In recent weeks evidence of medication tampering has emerged which has led to the recall of prescription only Valium; a medication containing the active ingredient Diazepam. Investigations are continuing as to how the packets of medication, which were to contain Valium, actually contained different medications including Codeine. It is suspected that the blister packets containing Valium were removed and replaced with different blister packets containing tablets of a similar weight and size so as to allow the theft to go undetected.
Despite the early stage at which the investigations are at and the uncertainty as to the number of packets affected and the period during which the alleged tampering occurred, the manufacturer, Roche Australia, has acted quickly to recall all packets of Valium 5mg which contain 50 tablets. The speed with which Roche has acted serves as a reminder as to the serious health risks posed when a person takes the wrong medication. Naturally, a medication mix-up is not only of concern because an individual is going without a medication for which they have been prescribed, but because the medication they are inadvertently taking may be contraindicated or may otherwise result in adverse health outcomes.
The situation involving Roche is an unusual one and most cases involving medication mix-ups are far less sinister. Unfortunately, however, medication mix-ups are not uncommon and in some situations a mix-up may fall within the scope of what is regarded as medical negligence. In this context, medication mix-ups include situations when someone is prescribed a medication for which they are contraindicated or allergic, where a pharmacist incorrectly fills a script, or when a nurse administers the wrong medication to a patient.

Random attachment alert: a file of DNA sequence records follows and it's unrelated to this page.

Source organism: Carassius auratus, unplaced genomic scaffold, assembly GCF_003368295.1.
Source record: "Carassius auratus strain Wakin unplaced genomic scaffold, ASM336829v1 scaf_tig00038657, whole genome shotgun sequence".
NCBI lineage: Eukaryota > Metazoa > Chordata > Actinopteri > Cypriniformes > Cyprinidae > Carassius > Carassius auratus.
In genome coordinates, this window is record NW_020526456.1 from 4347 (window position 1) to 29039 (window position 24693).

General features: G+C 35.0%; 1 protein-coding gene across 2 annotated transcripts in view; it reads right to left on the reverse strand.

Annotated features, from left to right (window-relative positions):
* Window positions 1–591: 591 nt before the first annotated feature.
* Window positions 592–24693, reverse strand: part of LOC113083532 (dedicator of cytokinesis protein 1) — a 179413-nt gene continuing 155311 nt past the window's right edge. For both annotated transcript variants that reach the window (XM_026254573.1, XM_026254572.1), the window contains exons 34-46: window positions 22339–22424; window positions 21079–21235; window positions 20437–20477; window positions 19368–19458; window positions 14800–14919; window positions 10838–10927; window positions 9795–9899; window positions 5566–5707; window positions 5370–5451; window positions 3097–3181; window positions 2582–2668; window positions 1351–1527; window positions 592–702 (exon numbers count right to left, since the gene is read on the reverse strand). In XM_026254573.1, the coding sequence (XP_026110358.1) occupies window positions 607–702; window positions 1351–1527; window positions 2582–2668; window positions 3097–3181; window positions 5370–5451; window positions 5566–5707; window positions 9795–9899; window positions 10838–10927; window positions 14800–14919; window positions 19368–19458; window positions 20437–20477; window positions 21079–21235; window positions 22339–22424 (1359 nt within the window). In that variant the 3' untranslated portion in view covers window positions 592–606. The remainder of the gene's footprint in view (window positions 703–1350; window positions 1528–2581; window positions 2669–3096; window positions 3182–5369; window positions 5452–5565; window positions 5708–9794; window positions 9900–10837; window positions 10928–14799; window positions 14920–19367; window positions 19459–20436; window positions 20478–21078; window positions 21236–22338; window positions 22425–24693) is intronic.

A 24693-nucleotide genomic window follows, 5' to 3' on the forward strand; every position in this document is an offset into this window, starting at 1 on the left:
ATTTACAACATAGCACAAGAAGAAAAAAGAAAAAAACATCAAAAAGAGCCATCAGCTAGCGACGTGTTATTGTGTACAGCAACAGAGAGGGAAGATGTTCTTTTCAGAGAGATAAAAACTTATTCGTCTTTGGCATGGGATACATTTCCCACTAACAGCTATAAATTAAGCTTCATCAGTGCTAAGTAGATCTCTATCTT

Research suggests that one of the leading causes of errors leading to the prescription or administration of the wrong medication is the tendency towards using brand names to identify the medications, rather than the use of the generic name. In Australia in 2010 a meagre 19.5% of scripts written by GPs used the generic name for a drug, compared with 83% in the United Kingdom. Research suggests that the use of a medication’s generic name has the potential to simply the language around medication, leading to fewer medication errors by health professionals and consumers.
Whatever the cause of a medication mix-up, it can have serious health implications, including permanent injury and death. At Turner Freeman we have lawyers who specialise in medical negligence claims. Our Sydney partner, Sally Gleeson, has a dedicated practice in medical law. If you or someone you know has suffered as a result of medical negligence, including a situation in which you, or someone you know, has been prescribed or administered the wrong medication, we encourage you to call us on 13 43 63 to speak with one of our medical law experts today.